GBP/USD Forecast October 22-26 – Bitten by the Brexit blues


GBP/USD was on the back foot as Brexit talks broke down amid a deadlock on the questions of the Irish border and the customs arrangements. What’s next? A speech by BOE Governor Mark Carney stands out. Here are the key events and an updated technical analysis for GBP/USD.

The European Union and the United Kingdom could not find creative solutions for the question of Northern Ireland. Both sides want an open border on the Isle of Ireland and but the exit of the UK from the EU’s customs union poses issues. The talks broke down ahead of the summit, already over the weekend, and sent the pound down with a weekend gap. It then recovered gradually but then dropped to lower ground. A special summit in November seems unlikely at the moment and the EU is stepping up its contingency plans for a no-deal Brexit. UK data was mixed: Average hourly earnings rose by 2.7%, better than had been projected but inflation slipped to 2.4% y/y, pushing back expectations for a rate hike.


GBP/USD daily graph with resistance and support lines on it. Click to enlarge:

  1. CBI Industrial Order Expectations: Tuesday, 10:00. The Confederation of British Industry’s gauge of future orders disappointed in September with a drop to -1, negative territory. A repeat of the same score is projected in October.
  2. Andy Haldane talks: Tuesday, 10:30. The Bank of England’s Chief Economist will speak in Paris and the event is around policy experiments. Will Haldane provide new ideas for monetary policy? He may provide insights into the economic implications of the current impasse in Brexit talks.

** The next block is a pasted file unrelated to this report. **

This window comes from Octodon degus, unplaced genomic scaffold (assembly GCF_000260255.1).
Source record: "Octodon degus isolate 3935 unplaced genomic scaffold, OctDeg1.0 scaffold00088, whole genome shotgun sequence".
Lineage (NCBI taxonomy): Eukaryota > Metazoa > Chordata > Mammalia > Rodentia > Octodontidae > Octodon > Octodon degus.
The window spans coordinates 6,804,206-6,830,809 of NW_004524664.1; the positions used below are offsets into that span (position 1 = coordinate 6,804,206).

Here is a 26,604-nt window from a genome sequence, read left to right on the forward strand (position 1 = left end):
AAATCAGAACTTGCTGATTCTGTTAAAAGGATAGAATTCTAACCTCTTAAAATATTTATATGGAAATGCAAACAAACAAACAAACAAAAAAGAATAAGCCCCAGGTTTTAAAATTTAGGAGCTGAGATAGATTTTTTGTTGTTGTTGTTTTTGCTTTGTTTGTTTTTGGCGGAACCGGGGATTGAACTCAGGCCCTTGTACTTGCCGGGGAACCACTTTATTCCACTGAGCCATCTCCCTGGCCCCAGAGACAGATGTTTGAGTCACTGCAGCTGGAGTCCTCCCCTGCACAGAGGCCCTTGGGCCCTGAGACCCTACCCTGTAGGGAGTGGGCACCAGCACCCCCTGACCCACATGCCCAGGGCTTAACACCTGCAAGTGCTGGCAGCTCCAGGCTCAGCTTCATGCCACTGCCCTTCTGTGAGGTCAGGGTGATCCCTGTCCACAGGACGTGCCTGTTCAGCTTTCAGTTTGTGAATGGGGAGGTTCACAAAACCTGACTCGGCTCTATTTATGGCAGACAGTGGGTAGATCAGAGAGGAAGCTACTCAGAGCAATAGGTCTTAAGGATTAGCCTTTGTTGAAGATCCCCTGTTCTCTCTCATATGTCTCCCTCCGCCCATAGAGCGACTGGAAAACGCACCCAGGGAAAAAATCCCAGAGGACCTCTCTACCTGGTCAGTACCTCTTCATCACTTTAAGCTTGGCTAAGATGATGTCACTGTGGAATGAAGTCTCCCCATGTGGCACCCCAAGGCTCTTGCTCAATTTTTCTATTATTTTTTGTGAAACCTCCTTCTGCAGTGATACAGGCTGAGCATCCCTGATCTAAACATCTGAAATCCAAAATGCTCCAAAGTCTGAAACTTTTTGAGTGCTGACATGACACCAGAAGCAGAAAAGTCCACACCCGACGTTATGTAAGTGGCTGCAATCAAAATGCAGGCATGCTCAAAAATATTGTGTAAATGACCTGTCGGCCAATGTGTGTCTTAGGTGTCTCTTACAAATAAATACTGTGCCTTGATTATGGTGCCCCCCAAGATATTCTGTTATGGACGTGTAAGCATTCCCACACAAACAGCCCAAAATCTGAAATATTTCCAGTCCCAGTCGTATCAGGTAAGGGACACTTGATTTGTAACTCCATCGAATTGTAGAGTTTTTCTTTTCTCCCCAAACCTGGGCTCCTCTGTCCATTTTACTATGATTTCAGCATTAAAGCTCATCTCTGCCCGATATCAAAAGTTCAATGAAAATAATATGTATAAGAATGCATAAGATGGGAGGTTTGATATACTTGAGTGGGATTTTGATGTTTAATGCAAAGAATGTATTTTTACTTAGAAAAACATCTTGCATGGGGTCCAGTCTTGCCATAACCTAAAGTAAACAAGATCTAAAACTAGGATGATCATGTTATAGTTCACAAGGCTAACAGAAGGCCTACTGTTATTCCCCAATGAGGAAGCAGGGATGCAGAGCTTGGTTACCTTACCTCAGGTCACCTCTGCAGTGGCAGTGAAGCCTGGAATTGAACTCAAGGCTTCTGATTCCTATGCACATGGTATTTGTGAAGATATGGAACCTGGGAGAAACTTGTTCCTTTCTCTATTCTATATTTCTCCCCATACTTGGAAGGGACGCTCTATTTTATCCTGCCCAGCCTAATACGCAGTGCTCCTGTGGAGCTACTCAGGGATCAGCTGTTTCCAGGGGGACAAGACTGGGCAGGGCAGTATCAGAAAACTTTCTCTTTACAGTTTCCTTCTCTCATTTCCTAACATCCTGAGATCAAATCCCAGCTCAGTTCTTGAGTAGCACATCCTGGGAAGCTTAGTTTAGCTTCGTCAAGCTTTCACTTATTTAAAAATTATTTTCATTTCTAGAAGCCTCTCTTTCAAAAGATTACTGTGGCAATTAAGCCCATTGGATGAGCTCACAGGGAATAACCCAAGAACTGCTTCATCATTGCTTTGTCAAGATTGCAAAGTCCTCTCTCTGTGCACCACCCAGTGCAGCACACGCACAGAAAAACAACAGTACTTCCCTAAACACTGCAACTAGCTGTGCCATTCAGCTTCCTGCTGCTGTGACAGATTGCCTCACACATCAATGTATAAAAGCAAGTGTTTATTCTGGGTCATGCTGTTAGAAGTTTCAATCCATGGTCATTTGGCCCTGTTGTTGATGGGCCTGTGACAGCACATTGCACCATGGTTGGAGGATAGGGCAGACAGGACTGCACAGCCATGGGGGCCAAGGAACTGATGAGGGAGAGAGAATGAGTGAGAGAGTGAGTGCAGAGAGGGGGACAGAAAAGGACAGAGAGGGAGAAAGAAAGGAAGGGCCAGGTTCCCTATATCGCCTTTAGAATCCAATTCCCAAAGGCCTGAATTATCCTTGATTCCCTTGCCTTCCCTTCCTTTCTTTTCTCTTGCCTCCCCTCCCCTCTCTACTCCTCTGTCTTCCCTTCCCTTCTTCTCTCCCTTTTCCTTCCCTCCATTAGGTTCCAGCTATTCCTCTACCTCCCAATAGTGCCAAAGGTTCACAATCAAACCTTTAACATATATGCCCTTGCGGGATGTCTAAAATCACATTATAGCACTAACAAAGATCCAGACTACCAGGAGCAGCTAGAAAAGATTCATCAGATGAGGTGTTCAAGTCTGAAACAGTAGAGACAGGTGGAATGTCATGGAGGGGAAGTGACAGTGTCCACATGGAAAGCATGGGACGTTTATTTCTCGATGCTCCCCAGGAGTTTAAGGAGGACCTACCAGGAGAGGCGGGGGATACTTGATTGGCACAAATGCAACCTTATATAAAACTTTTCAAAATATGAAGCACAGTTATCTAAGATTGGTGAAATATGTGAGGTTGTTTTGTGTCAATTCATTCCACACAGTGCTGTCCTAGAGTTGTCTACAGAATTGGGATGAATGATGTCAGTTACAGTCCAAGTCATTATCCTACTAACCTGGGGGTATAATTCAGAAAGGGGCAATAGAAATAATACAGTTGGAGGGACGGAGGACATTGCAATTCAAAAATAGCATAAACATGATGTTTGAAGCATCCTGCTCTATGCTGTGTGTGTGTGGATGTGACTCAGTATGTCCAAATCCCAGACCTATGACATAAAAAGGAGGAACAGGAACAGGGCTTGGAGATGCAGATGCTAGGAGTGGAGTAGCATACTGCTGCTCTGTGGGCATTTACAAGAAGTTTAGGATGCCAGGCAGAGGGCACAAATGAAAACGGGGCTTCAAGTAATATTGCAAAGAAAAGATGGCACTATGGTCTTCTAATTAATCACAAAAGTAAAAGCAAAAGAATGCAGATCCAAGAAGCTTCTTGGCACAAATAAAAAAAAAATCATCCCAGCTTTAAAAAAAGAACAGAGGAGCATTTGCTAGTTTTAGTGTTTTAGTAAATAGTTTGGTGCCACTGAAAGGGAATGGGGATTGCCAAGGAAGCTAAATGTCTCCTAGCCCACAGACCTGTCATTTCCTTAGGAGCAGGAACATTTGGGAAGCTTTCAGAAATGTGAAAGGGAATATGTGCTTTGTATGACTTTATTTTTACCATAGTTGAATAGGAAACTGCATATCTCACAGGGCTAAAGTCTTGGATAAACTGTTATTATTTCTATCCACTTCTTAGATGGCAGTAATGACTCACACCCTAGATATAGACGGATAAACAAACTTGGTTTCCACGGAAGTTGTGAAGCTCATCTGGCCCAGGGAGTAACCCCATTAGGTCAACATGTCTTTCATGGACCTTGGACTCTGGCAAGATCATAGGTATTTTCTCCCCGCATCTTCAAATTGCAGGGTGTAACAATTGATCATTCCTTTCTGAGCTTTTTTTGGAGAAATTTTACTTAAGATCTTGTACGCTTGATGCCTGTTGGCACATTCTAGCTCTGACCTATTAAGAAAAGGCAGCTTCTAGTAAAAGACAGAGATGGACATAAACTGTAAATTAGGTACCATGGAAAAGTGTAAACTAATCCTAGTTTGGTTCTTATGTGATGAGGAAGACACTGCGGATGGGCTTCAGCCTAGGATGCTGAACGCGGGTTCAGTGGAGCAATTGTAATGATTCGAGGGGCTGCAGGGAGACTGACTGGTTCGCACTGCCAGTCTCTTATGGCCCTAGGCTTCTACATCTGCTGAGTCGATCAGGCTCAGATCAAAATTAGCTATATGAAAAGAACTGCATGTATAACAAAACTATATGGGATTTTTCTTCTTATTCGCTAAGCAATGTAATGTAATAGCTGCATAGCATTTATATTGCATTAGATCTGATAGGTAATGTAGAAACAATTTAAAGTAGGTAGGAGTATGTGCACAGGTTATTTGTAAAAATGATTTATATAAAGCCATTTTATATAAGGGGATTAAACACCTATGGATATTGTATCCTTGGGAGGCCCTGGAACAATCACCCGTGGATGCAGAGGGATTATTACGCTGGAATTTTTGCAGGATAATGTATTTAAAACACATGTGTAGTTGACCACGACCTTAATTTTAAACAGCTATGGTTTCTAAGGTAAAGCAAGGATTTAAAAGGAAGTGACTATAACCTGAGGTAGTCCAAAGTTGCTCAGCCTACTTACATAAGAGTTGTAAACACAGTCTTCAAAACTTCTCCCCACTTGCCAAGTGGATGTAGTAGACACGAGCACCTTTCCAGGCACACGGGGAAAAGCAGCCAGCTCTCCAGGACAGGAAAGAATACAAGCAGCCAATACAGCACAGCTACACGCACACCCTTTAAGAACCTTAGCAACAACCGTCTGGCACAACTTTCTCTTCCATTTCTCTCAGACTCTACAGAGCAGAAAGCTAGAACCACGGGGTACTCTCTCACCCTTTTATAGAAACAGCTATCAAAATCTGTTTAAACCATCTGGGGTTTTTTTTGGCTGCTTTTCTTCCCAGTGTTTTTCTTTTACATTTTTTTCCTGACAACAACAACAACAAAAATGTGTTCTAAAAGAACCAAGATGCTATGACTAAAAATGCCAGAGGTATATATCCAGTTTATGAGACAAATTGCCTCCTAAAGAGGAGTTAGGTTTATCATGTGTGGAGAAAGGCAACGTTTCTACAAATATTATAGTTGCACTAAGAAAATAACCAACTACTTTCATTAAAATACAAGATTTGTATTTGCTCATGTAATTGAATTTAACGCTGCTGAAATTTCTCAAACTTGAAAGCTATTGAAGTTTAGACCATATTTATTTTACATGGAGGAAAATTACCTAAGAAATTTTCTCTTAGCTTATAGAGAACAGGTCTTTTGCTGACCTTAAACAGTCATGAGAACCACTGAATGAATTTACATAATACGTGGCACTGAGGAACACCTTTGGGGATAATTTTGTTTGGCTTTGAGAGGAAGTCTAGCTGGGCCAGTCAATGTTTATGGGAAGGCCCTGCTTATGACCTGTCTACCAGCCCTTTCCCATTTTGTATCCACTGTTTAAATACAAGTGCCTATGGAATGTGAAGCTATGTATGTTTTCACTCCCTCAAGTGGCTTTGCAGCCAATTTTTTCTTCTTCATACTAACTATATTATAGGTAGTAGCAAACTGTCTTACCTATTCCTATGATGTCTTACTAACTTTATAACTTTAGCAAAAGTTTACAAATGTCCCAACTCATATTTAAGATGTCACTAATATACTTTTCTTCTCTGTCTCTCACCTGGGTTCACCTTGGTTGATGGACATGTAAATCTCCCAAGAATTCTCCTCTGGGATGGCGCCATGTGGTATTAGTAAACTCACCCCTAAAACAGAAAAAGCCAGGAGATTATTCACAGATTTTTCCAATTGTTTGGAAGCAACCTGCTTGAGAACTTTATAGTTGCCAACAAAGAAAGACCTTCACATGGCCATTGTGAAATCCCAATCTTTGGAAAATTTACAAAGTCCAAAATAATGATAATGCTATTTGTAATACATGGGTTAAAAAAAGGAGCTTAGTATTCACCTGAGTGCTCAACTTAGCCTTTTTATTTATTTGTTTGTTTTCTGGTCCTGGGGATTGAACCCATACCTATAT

3. Mark Carney talks: Tuesday, 15:30. The Governor of the BOE flies to his home country, Canada. The speech in Toronto is about Machine Learning, but Carney may expand and talk about other matters such as the Bank’s monetary policy. The recent Brexit developments complicate the BOE’s task.
  4. High Street Lending: Wednesday, 8:30. The association provides mortgage data for around two-thirds of mortgages and publishes the data before the official government numbers. After reporting a level of 39.4K mortgages in September, a small drop to 39K is on the cards.

* All times are GMT

GBP/USD Technical analysis

Pound/dollar kicked off the week with a weekend gap, tried recovering, but then fell towards the round 1.3000 level (mentioned last week).

Technical lines from top to bottom:

1.3375 was a high point in July. It is followed by 1.3300 was the high point in September and also a psychologically important round number.

1.3255 was the high point in mid-October, ahead of the EU Summit on Brexit. 1.3115 was a swing low in early October.

The round number of 1.3000 is important after providing support to the pair in late September. 1.2920 was a low point in early October.

1.2850 separated ranges in the last days of August and the first days of September.

Further down, 1.2790 served as support late August and also beforehand. 1.2750 held the pair down when the pair was on the back foot.

The current 2018 trough at 1.2660 is the next level. 1.2590 was a swing low in September 2017.

Even lower, 1.25 is a round number and also worked as support in early 2017.

I am bearish on GBP/USD

The failure of the EU Summit does not mean a failure to reach a Brexit deal. However, such an agreement is unlikely this week and the longer negotiations continue, the heavier the weight on the pound.

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Yohay Elam – Founder, Writer and Editor I have been into forex trading for over 5 years, and I share the experience that I have and the knowledge that I’ve accumulated. After taking a short course about forex. Like many forex traders, I’ve earned the significant share of my knowledge the hard way. Macroeconomics, the impact of news on the ever-moving currency markets and trading psychology have always fascinated me. Before founding Forex Crunch, I’ve worked as a programmer in various hi-tech companies. I have a B. Sc. in Computer Science from Ben Gurion University. Given this background, forex software has a relatively bigger share in the posts.

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